In James Thurber's short story, "The Night the Ghost Got In," two young brothers think that they hear footsteps from the first floor of their family's house at about 1:15 in the morning. The narrator, who apparently is Thurber himself, at first concludes that the footsteps belong to a burglar, but later he decides that they must be from a ghost.
The boys' mother calls the police. When the police arrive, the author begins to use one of his favorite techniques: humorous hyperbole. In other words, he exaggerates in order to create a humorous situation.
*Rather than simply turning on the house's lights, the police use flashlights to examine the situation:
Their lights played all over the living room and crisscrossed nervously in the dining room, stabbed into hallways, shot up the front stairs and finally up the back.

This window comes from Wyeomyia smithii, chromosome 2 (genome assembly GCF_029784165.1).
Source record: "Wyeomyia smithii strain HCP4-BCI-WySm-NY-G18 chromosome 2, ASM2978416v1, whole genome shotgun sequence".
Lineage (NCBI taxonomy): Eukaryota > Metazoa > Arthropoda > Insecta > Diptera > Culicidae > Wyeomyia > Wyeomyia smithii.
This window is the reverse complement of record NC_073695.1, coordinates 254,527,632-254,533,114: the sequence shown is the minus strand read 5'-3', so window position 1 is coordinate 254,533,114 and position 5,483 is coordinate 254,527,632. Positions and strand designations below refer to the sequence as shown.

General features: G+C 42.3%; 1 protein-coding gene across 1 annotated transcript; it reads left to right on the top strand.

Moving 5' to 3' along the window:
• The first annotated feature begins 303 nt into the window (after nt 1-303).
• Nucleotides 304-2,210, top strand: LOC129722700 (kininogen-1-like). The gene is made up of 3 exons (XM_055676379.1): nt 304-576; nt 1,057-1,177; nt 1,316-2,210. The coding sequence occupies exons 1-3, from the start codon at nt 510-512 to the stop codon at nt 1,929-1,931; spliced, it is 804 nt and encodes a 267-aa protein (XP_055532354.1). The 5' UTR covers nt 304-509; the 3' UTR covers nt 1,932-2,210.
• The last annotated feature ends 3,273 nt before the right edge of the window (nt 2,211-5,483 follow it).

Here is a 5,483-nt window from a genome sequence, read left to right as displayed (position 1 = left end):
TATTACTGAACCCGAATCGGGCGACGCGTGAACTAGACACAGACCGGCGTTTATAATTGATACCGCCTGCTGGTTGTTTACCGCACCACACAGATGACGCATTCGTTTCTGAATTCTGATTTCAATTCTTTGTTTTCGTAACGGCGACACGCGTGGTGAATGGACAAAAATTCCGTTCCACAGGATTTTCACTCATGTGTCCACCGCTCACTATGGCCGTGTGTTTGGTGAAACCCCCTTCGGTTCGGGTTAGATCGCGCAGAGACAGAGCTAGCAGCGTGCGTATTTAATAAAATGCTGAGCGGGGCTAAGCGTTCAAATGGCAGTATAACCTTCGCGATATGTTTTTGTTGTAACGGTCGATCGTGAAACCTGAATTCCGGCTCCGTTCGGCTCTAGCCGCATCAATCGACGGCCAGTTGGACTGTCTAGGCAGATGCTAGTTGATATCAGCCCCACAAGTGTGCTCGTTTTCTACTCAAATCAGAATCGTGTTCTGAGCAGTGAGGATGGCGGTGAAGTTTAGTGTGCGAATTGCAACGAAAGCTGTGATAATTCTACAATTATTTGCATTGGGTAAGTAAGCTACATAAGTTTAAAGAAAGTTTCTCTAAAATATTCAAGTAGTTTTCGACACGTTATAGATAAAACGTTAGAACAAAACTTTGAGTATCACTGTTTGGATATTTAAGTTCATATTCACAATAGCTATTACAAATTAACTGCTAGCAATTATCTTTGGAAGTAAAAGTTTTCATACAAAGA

*The narrator has just stepped out of the bathtub when he first hears the footsteps. By the time the police come, he is wearing a pair of pants on the bottom and a bath towel on top, not exactly an outfit for a burglar. Still, the police treat him like a suspect:
“Who are you?” he demanded....
I went to my room and pulled on some trousers. On my way out, a cop stuck a gun into my ribs. “Whatta you doin’ here?” he demanded.
*When "a creaking in the attic" is heard, "Five or six cops sprang for the attic door"--obviously more officers than would respond to a simple burglary call.
*The noise from the attic is neither from a burglar or ghost; rather, it is from Grandfather, a Civil War veteran who often imagines that the war is still in progress. Grandfather grabs an officer's gun and releases a shot. In Thurber's world of hyperbole, it is quite a shot:
The report seemed to crack the rafters; smoke filled the attic.
All of this hyperbole helps to create a hectic, out-of-control scene that the author refers to as, "a hullabaloo of misunderstanding."